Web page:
Cocktail BPSK: Achievable Data Rate beyond Channel Capacity
In this paper, we propose a method layering two independent BPSK symbol streams in parallel transmission through a single additive white Gaussian noise (AWGN) channel and investigate its achievable data rate (ADR). The receiver processes the two layered signals individually, where the critical point is to translate the interference between the two layers into the problem of one BPSK symbol having two equiprobable amplitudes. After detecting one symbol stream, we subtract the detected result to demodulate the other symbol stream. Based on the concept of mutual information, we formulate the ADRs and unearth an interesting phenomenon – the sum ADR of the two BPSK symbol streams is higher than the channel capacity at low signal to noise ratio (SNR). Our theoretical derivations together with illustrative numerical results substantiate this phenomenon. We refer to this approach as cocktail BPSK because the amplitudes of the two layered BPSK streams can be adjusted at the transmitter to achieve high spectral efficiency.
We consider the achievable data rate (ADR) of a parallel transmission composed of two independent BPSK symbol streams, where the amplitude of one stream is larger than that of the other. This method is referred to as cocktail BPSK since adjusting the energy intake proportion between the two streams plays a key role in achieving high spectral efficiency.
The theoretical work starts with the formulation of input- and output signals over a memoryless additive white Gaussian noise (AWGN) channel described as
where is the output signal, is the input signal, and is the AWGN component from a normally distributed ensemble of power , denoted by .
To investigate the spectral efficiency of the finite-alphabet input, mutual information is adopted as a means of the ADR calculation, i.e., the maximum error-free transmission rate is calculated using 
where is the entropy of the output signal and is the entropy of the noise in (1).
In the the previous literatures, the ADRs of popular modulation schemes, e.g., BPSK, QPSK, 8PSK and 4ASK have been calculated. They are plotted in Fig. 1 versus the logarithmic energy ratio of the bit to the noise in decibels, i.e., in [dB]. To work mathematically on our derivations under study, we add an appendix to measure the ADR of BPSK versus the linear ratio of SNR. In addition, we find that the first derivative of the BPSK ADR equals to that of the channel capacity at the value of . These results will be used in our theoretical derivations in the following.
The mutual information of our proposed cocktail BPSK is calculated based on the following lemma: when the input in (1) consists of two independent signals, the ADR can be re-written by
where is the output sets pertaining to two independent input signals, and is the probability that occurs, [1, page 53].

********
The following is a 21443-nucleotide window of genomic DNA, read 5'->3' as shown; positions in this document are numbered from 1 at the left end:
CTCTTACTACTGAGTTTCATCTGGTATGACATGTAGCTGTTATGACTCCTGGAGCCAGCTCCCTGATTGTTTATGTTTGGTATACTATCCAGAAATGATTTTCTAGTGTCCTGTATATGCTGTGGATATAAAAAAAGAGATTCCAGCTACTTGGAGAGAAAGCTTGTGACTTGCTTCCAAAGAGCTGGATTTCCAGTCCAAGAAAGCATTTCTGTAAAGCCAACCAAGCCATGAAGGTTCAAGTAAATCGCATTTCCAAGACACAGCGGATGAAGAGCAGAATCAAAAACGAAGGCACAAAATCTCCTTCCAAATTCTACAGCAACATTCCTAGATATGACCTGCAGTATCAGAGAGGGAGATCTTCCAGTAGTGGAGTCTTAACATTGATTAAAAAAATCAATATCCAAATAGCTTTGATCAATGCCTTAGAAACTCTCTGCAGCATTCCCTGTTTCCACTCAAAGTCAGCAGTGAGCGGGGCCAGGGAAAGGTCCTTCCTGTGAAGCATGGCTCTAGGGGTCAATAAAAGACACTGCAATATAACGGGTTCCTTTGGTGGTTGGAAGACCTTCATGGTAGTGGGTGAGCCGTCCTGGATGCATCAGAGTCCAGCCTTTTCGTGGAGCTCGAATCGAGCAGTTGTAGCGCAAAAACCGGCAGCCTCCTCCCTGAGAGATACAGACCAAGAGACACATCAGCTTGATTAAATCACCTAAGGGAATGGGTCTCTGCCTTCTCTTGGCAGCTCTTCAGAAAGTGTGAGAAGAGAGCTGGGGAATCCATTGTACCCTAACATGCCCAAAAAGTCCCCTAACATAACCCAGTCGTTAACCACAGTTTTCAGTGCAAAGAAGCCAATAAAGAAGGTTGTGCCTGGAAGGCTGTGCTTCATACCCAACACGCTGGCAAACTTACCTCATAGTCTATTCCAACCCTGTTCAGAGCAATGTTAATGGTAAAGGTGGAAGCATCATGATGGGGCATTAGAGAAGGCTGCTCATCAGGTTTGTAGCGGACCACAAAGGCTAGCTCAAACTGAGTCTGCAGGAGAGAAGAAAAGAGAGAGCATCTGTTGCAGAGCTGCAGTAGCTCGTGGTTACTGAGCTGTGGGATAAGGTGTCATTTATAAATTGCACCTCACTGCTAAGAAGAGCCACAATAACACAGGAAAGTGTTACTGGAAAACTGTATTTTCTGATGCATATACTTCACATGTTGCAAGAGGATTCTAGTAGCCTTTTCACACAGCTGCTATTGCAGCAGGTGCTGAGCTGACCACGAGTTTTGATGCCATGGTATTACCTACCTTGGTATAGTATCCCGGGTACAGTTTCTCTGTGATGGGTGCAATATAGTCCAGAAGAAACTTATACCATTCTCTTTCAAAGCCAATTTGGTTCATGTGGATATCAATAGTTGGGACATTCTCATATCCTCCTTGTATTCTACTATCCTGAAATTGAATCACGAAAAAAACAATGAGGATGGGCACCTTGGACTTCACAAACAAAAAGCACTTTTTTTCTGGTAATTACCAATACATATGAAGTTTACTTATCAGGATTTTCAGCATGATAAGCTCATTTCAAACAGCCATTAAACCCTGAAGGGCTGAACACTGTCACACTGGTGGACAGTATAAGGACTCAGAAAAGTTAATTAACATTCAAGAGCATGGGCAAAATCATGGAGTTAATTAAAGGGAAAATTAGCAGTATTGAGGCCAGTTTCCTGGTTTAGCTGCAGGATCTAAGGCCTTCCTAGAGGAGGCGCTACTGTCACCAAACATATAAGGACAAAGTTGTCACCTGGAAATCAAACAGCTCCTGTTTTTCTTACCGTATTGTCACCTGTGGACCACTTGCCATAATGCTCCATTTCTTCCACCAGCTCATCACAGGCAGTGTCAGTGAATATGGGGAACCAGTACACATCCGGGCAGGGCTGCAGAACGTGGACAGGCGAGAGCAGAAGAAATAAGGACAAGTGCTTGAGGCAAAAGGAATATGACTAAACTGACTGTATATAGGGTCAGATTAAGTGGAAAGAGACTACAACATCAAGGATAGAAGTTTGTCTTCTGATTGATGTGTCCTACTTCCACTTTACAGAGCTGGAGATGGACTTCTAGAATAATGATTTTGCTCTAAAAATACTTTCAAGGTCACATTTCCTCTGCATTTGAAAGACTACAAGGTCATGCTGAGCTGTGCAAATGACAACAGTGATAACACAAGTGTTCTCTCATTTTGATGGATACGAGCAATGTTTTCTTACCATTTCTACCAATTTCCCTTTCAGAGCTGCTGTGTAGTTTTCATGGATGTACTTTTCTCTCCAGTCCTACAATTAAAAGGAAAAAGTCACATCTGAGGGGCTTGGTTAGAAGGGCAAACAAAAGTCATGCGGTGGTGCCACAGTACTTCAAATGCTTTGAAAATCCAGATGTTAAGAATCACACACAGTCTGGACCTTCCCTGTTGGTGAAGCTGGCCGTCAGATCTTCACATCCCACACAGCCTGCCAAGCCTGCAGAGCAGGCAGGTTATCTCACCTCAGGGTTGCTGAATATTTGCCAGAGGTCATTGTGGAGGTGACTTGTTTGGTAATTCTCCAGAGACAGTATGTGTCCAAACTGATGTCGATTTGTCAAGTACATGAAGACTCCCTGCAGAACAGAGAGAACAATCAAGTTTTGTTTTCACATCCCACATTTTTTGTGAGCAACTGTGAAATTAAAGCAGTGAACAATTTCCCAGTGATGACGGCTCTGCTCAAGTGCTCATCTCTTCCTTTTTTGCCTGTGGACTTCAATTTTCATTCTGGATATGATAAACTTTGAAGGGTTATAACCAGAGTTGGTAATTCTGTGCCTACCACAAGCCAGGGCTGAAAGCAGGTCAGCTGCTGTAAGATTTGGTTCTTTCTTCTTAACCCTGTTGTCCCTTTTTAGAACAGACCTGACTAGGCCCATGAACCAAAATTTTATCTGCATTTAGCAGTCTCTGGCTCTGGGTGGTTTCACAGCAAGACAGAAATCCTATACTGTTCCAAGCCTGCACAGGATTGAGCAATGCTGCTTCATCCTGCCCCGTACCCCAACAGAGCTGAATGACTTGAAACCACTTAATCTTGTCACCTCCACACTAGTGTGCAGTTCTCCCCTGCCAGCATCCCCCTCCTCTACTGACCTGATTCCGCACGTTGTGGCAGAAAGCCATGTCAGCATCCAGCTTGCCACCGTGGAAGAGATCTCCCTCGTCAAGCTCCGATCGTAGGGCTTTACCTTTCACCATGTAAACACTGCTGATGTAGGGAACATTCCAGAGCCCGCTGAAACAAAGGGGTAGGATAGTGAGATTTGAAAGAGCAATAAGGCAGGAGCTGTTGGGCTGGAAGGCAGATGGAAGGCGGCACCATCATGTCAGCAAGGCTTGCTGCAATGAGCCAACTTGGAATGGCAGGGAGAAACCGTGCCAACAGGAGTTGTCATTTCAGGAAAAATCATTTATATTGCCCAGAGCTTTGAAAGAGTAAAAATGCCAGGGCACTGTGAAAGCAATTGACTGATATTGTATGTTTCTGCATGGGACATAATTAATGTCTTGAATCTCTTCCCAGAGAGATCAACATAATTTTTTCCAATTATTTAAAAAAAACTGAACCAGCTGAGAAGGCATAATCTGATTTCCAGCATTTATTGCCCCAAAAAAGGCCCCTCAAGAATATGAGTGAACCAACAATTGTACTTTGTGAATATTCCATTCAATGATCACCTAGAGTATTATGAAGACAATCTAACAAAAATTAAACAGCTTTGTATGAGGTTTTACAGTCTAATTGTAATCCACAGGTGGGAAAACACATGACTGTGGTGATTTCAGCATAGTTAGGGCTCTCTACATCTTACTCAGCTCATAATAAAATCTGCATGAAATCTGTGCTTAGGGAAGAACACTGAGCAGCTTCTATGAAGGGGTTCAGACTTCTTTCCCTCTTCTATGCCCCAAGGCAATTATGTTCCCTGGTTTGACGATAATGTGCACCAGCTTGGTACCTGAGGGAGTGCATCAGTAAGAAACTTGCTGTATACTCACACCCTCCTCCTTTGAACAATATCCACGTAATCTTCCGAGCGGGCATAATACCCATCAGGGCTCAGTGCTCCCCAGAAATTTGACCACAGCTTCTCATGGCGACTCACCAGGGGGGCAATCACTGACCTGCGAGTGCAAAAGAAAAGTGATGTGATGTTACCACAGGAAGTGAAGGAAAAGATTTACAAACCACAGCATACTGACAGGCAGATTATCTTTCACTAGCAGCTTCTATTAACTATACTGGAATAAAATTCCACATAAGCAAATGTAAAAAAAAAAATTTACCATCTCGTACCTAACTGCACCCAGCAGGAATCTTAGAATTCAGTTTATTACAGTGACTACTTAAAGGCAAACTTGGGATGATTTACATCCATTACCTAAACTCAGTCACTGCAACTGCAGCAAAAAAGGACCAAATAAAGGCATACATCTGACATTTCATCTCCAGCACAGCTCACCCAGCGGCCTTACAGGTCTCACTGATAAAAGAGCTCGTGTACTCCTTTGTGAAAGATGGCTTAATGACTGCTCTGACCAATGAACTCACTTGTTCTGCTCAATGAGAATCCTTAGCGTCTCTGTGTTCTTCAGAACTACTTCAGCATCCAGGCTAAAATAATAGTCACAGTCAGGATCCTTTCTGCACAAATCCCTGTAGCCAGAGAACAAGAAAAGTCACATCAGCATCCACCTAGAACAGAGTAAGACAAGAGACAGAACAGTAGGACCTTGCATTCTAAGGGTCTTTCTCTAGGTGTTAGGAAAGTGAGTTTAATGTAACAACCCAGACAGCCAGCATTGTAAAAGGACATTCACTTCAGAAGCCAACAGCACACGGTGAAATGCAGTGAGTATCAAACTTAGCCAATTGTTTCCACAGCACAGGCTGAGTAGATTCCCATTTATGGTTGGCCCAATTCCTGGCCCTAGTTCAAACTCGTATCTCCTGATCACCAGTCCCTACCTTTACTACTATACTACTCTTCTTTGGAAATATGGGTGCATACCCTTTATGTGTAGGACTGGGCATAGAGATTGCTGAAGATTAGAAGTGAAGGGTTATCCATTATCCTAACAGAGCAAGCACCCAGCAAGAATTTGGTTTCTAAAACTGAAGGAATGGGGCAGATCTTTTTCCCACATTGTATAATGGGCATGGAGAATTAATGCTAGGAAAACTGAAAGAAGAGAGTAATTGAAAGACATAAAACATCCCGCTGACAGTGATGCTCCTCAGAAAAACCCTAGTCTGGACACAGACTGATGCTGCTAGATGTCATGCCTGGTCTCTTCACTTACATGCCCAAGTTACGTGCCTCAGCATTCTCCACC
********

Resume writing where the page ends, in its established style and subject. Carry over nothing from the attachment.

As described in Shannon theory , maximizing the ADR with respect to the input distribution yields the capacity
where the input signal is selected from a normally distributed assumable, i.e., and, therefore, the SNR is .
Inspired by the down-concavity feature of the channel capacity expression, i.e., when , we propose a parallel transmission concept, where two independent signal streams can be separated based on the use of both Euclidean and Hamming spaces to achieve higher data rates . Since the two spaces are involved in the formulation, non explicit solution has been obtained due to extremely high complexity.
Therefore, this work pursues the thought of using parallel transmission to address the problem, again, by organizing the signals only with Euclidean geometry. Consequently, we made the success for achieving high spectral efficiency beyond the channel capacity at low SNR.
The remainder of this paper is organized as follows. Section II introduces the idea of cocktail BPSK and provides numerical results as the framework for analysis. Section III provides theoretical analysis to further confirm the gain achieved by the proposed scheme. Finally, the paper is concluded in Section IV.
Ii Cocktail BPSK
This section explains the communication mechanism of the cocktail BPSK, formulates ADRs based on the concept of mutual information and provides the illustrative numerical results.
Ii-a Communication Mechanism
Consider the AWGN channel given in (1) with the input of two independent BPSK symbols in the parallel transmission. In particular, the two BPSK symbols are denoted by and , where and are the two amplitudes with the assumption of , and the symbols with and occurring at the same probability.
The input signal, i.e., the signal of the cocktail BPSK, can be expressed by
Thus, the total input energy can be obtained statistically by
which is deemed to be the symbol energy of the cocktail BPSK in the performance comparison with conventional modulation schemes.
The cocktail BPSK signal in (5) can be categorized into two cases: (I) when and (II) when .
Using (1) to detect yields
where is the received signal pertain to the detection of and denotes the case index, i.e., and pertain to Cases I and II, respectively. Therefore, the amplitudes in these two cases, and occur at the same probability. As it is very important to understand the two possible amplitudes of the symbol , we present the details of Cases I and II in Table I.